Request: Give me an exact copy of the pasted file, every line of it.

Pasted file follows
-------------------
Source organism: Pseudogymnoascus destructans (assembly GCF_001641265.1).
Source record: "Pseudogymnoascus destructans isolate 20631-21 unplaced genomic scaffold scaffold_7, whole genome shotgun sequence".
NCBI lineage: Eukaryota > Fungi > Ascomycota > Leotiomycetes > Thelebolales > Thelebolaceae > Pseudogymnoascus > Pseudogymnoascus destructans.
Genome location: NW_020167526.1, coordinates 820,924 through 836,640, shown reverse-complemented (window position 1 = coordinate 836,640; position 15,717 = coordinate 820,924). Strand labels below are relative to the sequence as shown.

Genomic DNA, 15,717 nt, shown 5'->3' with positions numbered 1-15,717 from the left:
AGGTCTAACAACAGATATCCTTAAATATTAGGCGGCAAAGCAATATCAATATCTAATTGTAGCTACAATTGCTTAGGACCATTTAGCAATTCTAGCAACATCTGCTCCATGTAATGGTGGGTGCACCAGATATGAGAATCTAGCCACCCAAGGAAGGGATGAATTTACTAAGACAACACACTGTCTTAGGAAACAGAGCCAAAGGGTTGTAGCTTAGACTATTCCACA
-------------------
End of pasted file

Source organism: Pseudogymnoascus destructans (assembly GCF_001641265.1).
Source record: "Pseudogymnoascus destructans isolate 20631-21 unplaced genomic scaffold scaffold_7, whole genome shotgun sequence".
NCBI lineage: Eukaryota > Fungi > Ascomycota > Leotiomycetes > Thelebolales > Thelebolaceae > Pseudogymnoascus > Pseudogymnoascus destructans.
Genome location: NW_020167526.1, coordinates 820,924 through 836,640, shown reverse-complemented (window position 1 = coordinate 836,640; position 15,717 = coordinate 820,924). Strand labels below are relative to the sequence as shown.

Genomic DNA, 15,717 nt, shown 5'->3' with positions numbered 1-15,717 from the left:
AGGTCTAACAACAGATATCCTTAAATATTAGGCGGCAAAGCAATATCAATATCTAATTGTAGCTACAATTGCTTAGGACCATTTAGCAATTCTAGCAACATCTGCTCCATGTAATGGTGGGTGCACCAGATATGAGAATCTAGCCACCCAAGGAAGGGATGAATTTACTAAGACAACACACTGTCTTAGGAAACAGAGCCAAAGGGTTGTAGCTTAGACTATTCCACA